Thinking of dropping by Open Studios at Porter Mill on May 13 (the day before Mother’s Day)? Bring a small (2″x3″ or smaller) copy of your favorite snapshot to our studio on the 4th floor (95 Rantoul St., Beverly, MA, Studio 4-1), and we’ll help you hand-make a photo-art gift for your mom! Instructions and supplies are free, on a first-come, first-served basis. Space is limited, so we encourage you to sign up below. Refreshments will be served and other gifts (scarves, handmade jewelry, artwork) and cards will also be available for sale.
*Supplies subject to availability. Image is only an example and does not necessarily represent the supplies available during the event.
To sign up, please send us a message below:
Looking for a handmade, one-of-a-kind gift for your mom for Mother’s Day? Come to our Open Studio event at Porter Mill (95 Rantoul St., Beverly, MA, Studio 4-1 (4th floor)) and enjoy 50% off all Randiart jewelry sales!
Mother’s Day cards and other gifts will also be available. Sale applies to jewelry only.
More samples of Randi’s jewelry can be found at her Etsy site.
Please join us for Open Studios at Porter Mill in downtown Beverly on May 13!
Painting this portrait was a lovely experience because I knew I was painting a happy memory. I recently finished the portrait of this couple on vacation in Santorini, Greece. My reference was a their vacation photo (shown below). It shows them them riding a motorbike along a coast road, and wearing sunglasses and helmets. I tried to capture the sense of the place: the bright sun, blue water and sky of Greece. I emphasized the scenery reflected in the sunglasses. Painting the helmets and sunglasses was a new challenge for me, but as I worked, I became increasingly convinced of the wisdom of choosing this snapshot for a portrait because it is such a happy moment. So above all, I tried to capture the happiness of the moment, and create a keepsake from this happy memory.
Here is the vacation snapshot that I used for my reference photo.
This is an illustration for a book that I recently edited, about the late Leni Ohlbrecht, seen in the photo. The book, written by her mother-in-law Elaine Ohlbrecht, is about the experience of having breast cancer. It is based on Elaine’s interviews with Leni and her family and friends, but above all the book is Elaine’s tribute to her daughter-in-law. The image posted here began with a photo taken by Leni’s husband Tyler Ohlbrecht. Tyler’s photo showed Leni waving in the midst of a cure cancer fundraiser. In the image sent to me, filtering had already been applied so that the image was black and white with pink tones. It was already a great picture ! But because Leni was surrounded by other people, clearly identifiable but unknown to Elaine, it wouldn’t be possible to seek out permission to publish their images. So I said I would see what I could do. I opened Tyler’s photo in Painter and began by softening the focus on the other faces with motion blur and some posterizing, but leaving Leni’s face in clear focus. Then, where possible, I used some brush strokes in pink tones, taken from the photograph, to paint over some details. And then I used copy-and-paste to create additional balloons, positioning them to hide some of the other faces. This also highlighted Leni in the image, and reflects her positive spirit, so I was pleased with that. Finally, I cropped the image to get the composition shown here. It was an honor to collaborate with Tyler on this picture of Leni.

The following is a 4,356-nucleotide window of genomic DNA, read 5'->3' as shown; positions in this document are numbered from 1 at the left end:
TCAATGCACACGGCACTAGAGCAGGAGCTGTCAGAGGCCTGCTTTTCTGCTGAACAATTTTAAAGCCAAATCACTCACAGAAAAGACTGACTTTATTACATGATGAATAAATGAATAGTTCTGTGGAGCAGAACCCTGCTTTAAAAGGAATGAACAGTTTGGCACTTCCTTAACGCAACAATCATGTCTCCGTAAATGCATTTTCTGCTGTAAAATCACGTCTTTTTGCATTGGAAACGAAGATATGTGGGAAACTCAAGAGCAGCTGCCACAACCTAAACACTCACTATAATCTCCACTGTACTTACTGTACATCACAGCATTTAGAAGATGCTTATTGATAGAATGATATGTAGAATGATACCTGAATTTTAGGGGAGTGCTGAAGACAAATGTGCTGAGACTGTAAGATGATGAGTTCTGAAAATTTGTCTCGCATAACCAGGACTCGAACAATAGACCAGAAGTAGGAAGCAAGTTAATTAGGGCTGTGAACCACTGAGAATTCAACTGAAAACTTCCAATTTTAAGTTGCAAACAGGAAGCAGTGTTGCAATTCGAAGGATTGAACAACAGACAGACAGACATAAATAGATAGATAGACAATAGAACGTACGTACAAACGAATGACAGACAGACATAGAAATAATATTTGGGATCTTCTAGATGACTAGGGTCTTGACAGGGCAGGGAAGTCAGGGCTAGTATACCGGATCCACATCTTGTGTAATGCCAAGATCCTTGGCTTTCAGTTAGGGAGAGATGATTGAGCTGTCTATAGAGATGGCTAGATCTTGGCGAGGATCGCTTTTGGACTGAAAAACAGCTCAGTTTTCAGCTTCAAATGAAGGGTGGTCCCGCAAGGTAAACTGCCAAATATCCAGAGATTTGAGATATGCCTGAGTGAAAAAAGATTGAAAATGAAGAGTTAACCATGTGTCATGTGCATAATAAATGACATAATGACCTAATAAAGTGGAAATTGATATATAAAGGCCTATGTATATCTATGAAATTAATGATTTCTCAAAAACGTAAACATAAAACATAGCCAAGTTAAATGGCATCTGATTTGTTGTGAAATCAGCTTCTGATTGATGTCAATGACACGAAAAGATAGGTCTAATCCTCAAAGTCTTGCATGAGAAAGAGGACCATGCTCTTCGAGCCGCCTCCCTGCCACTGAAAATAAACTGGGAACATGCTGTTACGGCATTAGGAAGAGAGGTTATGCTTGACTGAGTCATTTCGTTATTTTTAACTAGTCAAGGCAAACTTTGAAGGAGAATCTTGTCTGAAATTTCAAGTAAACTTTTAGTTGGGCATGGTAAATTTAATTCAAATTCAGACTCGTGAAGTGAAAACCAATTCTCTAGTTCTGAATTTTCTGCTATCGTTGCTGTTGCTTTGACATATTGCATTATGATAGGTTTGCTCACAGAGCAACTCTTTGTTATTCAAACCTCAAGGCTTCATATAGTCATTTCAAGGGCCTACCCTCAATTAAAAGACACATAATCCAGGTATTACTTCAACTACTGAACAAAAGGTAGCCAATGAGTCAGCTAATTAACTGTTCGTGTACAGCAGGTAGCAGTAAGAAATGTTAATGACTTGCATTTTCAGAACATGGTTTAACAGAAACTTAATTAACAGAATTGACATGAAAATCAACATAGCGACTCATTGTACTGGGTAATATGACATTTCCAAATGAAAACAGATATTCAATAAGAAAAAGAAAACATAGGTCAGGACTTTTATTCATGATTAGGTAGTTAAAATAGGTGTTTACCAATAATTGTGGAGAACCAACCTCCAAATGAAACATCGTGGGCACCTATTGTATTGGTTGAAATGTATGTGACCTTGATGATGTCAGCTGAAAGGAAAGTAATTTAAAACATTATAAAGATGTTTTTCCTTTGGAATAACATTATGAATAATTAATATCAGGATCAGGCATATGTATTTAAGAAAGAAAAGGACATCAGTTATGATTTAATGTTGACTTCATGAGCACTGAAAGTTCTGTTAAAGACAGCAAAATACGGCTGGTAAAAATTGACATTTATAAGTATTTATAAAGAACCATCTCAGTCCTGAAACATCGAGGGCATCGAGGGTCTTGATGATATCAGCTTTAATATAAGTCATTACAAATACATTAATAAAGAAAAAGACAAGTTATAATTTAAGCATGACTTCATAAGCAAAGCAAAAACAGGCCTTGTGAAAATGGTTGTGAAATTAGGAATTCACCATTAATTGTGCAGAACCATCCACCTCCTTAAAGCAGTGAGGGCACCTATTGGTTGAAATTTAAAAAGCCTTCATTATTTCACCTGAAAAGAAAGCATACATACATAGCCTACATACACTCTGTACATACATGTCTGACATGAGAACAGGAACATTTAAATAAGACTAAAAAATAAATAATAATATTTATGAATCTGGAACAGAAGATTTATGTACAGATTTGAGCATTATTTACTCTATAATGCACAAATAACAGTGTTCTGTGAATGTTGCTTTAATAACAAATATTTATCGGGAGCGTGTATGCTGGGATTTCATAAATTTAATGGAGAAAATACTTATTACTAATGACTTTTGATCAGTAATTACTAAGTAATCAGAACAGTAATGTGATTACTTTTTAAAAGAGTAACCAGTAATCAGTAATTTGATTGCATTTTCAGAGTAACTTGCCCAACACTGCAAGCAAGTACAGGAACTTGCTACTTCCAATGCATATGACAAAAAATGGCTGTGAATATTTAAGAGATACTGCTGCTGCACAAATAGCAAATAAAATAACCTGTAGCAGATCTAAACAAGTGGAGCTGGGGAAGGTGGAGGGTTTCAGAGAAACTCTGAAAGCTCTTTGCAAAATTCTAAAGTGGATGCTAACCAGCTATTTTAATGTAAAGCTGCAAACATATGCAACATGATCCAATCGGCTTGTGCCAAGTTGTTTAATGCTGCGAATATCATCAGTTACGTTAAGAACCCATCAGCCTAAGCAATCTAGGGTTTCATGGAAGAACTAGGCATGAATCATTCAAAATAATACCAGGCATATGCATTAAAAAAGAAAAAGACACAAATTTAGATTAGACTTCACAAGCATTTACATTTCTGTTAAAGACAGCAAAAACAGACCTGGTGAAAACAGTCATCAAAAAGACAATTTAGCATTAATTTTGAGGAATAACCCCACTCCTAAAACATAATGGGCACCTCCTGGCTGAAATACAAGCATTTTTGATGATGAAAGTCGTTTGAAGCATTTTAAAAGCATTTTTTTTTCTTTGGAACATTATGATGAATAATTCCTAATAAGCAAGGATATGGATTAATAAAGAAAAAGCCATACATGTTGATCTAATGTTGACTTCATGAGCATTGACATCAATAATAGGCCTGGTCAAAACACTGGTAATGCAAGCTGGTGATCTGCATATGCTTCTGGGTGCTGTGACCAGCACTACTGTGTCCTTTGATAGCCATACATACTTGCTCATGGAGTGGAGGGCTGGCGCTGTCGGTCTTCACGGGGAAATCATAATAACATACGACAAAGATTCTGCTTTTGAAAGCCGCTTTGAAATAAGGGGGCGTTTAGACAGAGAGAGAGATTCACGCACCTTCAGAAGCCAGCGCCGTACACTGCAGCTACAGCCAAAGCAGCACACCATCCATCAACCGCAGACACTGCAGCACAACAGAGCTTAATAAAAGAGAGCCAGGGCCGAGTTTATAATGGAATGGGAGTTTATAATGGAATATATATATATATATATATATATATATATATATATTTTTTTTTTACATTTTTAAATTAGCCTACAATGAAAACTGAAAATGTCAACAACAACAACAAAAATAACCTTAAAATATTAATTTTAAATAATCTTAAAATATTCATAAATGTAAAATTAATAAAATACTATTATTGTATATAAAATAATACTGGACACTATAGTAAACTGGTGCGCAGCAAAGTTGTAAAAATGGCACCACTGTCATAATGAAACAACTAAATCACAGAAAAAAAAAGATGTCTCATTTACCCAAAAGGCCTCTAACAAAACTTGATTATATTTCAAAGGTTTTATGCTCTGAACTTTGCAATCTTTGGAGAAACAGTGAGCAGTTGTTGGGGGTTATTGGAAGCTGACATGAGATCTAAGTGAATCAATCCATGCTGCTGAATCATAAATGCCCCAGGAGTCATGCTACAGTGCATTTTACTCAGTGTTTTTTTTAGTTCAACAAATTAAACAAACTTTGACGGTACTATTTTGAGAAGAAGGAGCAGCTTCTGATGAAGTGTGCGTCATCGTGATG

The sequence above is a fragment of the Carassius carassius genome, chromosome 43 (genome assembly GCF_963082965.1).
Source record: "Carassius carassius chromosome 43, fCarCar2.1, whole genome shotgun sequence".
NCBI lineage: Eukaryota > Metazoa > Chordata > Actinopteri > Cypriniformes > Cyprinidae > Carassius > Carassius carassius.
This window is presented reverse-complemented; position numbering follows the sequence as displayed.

Dad in World War II with Army Tent (Digitally Modified Photo)
On Veteran’s Day, I usually post an image of my dad, taken from the snapshots in my mother’s old photo album. My parents met because of World War II; my father was born in Brooklyn but was stationed in Pueblo, Colorado, where he met my mother at a USO dance. They were married a few months later, shortly before he was sent overseas. While he was away, my mother kept a photo album of pictures taken back home in Pueblo as well as photos my dad sent back from overseas. Sometimes there are notes on the pages or on the backs of the photos. But in this case, nothing is written on the back, but from some of the other photos, I can tell that this was taken in an army camp somewhere in England, possibly close to a village because other photos show a pub and a telephone booth. Probably one of his army buddies took this picture. I am interested in this photo because it shows him at work in the army, something I would like to know more about. This year I got a copy of his army records and I know he worked in munitions. I was curious about the bicycles in some of these pictures and found out the army used bikes for messengers and communications. I would love to know much more, but what I do know is that he left his parents, sisters and brothers, and new wife and traveled far from home to do his bit to defeat the Nazis and stand up to tyranny. Today I scanned the original snapshot into my computer, then used Painter to add color with digital pastel and color overlays.
Here is what the original snapshot looked like:
Dad in World War II with Army Tent (Original Snapshot)
Here is the original snapshot from my mother’s album. It is about 2″ x 3″ and black and white. He left home, joined the army, and did his bit to defeat the Nazis. So I post this to honor his memory, and in his honor will do my bit to stand up against bigotry. Because he didn’t go off to war so that I could stand idly by. . . .